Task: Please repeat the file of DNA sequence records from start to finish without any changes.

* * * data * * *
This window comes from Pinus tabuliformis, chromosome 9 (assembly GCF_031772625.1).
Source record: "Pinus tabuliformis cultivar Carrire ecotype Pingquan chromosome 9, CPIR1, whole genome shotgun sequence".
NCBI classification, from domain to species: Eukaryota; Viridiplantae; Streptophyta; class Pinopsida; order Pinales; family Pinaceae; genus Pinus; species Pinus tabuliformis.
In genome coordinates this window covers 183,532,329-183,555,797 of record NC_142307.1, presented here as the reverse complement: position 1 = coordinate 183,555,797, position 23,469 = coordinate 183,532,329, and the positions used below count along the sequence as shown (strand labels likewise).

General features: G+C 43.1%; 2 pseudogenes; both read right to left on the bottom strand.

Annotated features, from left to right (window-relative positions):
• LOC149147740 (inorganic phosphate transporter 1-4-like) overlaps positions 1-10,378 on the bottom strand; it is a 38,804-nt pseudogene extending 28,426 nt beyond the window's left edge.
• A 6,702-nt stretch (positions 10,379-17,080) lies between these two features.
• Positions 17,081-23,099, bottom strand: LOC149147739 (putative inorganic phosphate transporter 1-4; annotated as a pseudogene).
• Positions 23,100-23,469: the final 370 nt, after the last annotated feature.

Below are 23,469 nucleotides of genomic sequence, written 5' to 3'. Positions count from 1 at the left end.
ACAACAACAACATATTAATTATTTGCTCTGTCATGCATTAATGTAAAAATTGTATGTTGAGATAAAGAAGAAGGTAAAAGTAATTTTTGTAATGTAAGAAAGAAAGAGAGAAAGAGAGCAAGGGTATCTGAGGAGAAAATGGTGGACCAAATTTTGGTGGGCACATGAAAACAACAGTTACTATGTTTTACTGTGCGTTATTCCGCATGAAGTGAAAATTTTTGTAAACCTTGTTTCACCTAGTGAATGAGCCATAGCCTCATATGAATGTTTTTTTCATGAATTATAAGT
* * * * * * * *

This window comes from Pinus tabuliformis, chromosome 9 (assembly GCF_031772625.1).
Source record: "Pinus tabuliformis cultivar Carrire ecotype Pingquan chromosome 9, CPIR1, whole genome shotgun sequence".
NCBI classification, from domain to species: Eukaryota; Viridiplantae; Streptophyta; class Pinopsida; order Pinales; family Pinaceae; genus Pinus; species Pinus tabuliformis.
In genome coordinates this window covers 183,532,329-183,555,797 of record NC_142307.1, presented here as the reverse complement: position 1 = coordinate 183,555,797, position 23,469 = coordinate 183,532,329, and the positions used below count along the sequence as shown (strand labels likewise).

General features: G+C 43.1%; 2 pseudogenes; both read right to left on the bottom strand.

Annotated features, from left to right (window-relative positions):
• LOC149147740 (inorganic phosphate transporter 1-4-like) overlaps positions 1-10,378 on the bottom strand; it is a 38,804-nt pseudogene extending 28,426 nt beyond the window's left edge.
• A 6,702-nt stretch (positions 10,379-17,080) lies between these two features.
• Positions 17,081-23,099, bottom strand: LOC149147739 (putative inorganic phosphate transporter 1-4; annotated as a pseudogene).
• Positions 23,100-23,469: the final 370 nt, after the last annotated feature.

Below are 23,469 nucleotides of genomic sequence, written 5' to 3'. Positions count from 1 at the left end.
ACAACAACAACATATTAATTATTTGCTCTGTCATGCATTAATGTAAAAATTGTATGTTGAGATAAAGAAGAAGGTAAAAGTAATTTTTGTAATGTAAGAAAGAAAGAGAGAAAGAGAGCAAGGGTATCTGAGGAGAAAATGGTGGACCAAATTTTGGTGGGCACATGAAAACAACAGTTACTATGTTTTACTGTGCGTTATTCCGCATGAAGTGAAAATTTTTGTAAACCTTGTTTCACCTAGTGAATGAGCCATAGCCTCATATGAATGTTTTTTTCATGAATTATAAGT